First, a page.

More On Legal & Compliancefrom The Advisor's Professional Library
- The Custody Rule and its Ramifications When an RIA takes custody of a clients funds or securities, risk to that individual increases dramatically. Rule 206(4)-2 under the Investment Advisers Act (better known as the Custody Rule), was passed to protect clients from unscrupulous investors.
- RIAs and Customer Identification Just as RIAs owe a duty to diligently protect their clients privacy and guard against theft, firms also play a vital role in customer identification. Although RIAs are not subject to an anti-money laundering rule, securities regulators expect advisors to address these issues in their policies and procedures.
Total assets managed by investment advisors shrank for the first time since 2003, but despite a nearly 20% drop in assets, the number of SEC-registered investment advisors increased by 2% to 11,257, according to the ninth annual Evolution/Revolution report, which was released on October 2 and is jointly conducted by The Investment Adviser Association (IAA) and National Regulatory Services (NRS). Total assets under management (AUM) reported by all firms "dropped precipitously to $34 trillion after reaching an all-time high of $42.3 trillion the previous year," the report found.
The report is based on fiscal year-end data that RIAs must file electronically with the Securities and Exchange Commission (SEC). The report notes that as reported in previous Evolution/Revolution reports, assets under management are highly concentrated with a small number of very large firms. "Four percent of SEC-registered investment advisors manage more than 80% of the total assets. Small businesses (those that employ fewer than 50 employees) make up the bulk of the SEC-registered investment advisory universe at 90%," the report states.
David Tittsworth, executive director of the IAA, noted in releasing the report that "the vast majority of advisory firms experienced significant declines in assets under management as a result of the financial crisis of 2008." However, he continued, "the investment advisory profession continues to be resilient and we expect that assets will increase as the markets rebound. As the current regulatory reform debate moves forward, we believe it is critical for policy makers to be mindful of the broad diversity of investment advisory firms, including the predominance of small businesses."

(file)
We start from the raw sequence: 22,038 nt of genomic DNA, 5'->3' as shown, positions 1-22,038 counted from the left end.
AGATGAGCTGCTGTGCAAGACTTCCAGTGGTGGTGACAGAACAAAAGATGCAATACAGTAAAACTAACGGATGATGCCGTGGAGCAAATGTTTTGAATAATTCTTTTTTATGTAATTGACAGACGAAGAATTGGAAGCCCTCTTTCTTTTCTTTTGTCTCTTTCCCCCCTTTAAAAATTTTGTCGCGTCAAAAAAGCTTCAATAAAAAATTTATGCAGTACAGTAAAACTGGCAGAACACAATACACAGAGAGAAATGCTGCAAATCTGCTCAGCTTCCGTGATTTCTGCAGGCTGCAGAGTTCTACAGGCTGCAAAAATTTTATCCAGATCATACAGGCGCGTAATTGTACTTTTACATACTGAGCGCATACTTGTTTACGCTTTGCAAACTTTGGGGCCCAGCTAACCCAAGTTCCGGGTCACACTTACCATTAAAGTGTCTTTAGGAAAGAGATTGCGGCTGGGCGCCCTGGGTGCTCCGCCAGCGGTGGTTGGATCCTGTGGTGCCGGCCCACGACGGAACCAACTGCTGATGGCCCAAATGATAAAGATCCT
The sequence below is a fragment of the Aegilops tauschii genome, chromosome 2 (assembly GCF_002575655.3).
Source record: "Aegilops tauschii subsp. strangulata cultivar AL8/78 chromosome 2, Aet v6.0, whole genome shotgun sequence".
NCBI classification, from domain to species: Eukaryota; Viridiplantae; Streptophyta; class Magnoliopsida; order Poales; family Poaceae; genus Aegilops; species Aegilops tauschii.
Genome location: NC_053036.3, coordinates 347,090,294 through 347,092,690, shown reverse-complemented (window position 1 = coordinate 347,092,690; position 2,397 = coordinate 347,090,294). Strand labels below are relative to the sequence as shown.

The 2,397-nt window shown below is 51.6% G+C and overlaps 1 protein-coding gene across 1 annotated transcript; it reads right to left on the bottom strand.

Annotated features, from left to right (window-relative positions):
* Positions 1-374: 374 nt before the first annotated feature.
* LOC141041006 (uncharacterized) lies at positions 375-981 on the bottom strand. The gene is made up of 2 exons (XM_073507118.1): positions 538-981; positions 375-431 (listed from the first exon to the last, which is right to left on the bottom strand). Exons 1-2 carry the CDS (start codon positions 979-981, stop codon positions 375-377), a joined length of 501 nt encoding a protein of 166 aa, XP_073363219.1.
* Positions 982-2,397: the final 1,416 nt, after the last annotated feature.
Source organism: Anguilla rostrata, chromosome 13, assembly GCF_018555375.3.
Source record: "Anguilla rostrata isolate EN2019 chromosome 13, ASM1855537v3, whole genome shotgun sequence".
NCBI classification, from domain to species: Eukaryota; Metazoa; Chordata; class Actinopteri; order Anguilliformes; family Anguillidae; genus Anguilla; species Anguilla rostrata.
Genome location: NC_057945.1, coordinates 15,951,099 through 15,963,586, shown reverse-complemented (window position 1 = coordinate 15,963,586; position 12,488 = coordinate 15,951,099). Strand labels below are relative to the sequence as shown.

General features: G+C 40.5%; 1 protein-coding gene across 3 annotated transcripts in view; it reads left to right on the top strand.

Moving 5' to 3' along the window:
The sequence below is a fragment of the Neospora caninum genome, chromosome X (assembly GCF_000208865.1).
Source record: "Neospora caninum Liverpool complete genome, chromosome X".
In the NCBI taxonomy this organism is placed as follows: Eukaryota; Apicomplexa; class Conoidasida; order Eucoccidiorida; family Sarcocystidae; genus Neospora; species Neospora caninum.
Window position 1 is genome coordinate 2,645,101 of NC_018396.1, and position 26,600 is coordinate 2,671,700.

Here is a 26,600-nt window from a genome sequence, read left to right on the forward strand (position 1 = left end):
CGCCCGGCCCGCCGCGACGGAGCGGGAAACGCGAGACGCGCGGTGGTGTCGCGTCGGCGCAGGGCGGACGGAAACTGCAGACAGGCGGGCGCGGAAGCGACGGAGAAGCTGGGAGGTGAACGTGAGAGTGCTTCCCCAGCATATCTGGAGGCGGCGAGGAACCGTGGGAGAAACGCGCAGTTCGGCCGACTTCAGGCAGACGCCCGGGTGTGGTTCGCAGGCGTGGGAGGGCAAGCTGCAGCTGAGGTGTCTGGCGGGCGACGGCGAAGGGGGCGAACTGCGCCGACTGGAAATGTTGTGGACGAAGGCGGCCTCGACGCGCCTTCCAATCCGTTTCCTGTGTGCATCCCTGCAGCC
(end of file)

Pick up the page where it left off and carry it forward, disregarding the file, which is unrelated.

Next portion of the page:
Tittsworth is set to testify before the House Financial Services Committee October 6 financial services reform hearing entitled, "Capital Markets Regulatory Reform: Strengthening Investor Protection, Enhancing Oversight of Private Pools of Capital, and Creating a National Insurance Office." Tittsworth will testify about regulatory reform issues that would directly affect all investment advisory firms, including provisions of the Treasury Department's draft Investor Protection Act relating to fiduciary obligations for brokers and investment advisors, as well as issues related to SEC resources, including whether a self-regulatory organization for investment advisors should be established.
The Evolution/Revolution report also found that the number of investment advisors that manage at least one hedge fund declined in the past year to 1,747 from 1,868 and these hedge fund advisors reported $14.3 trillion in AUM. "Given the on-again, off-again registration requirements for advisors to hedge funds and the various proposed legislative initiatives that would restore the registration requirement and offer some transparency into the operations of hedge fund advisors, these trends give little insight into this niche of the profession," the report states. "Nonetheless, the data suggest that this market segment was disproportionately impacted by the economic decline."
John Gebauer, managing director at NRS, stated that the findings of the report "reinforce and amplify what we've seen and heard from our clients in the past year. Given that the primary form or compensation for advisors is a percent of AUM, many small businesses have been faced with revenue declines of 20% in the fourth quarter of 2008 and another 20% in the first quarter of 2009. Undoubtedly, many small advisors closed up shop, but the vast majority of them remain committed to their clients and the advisory business model."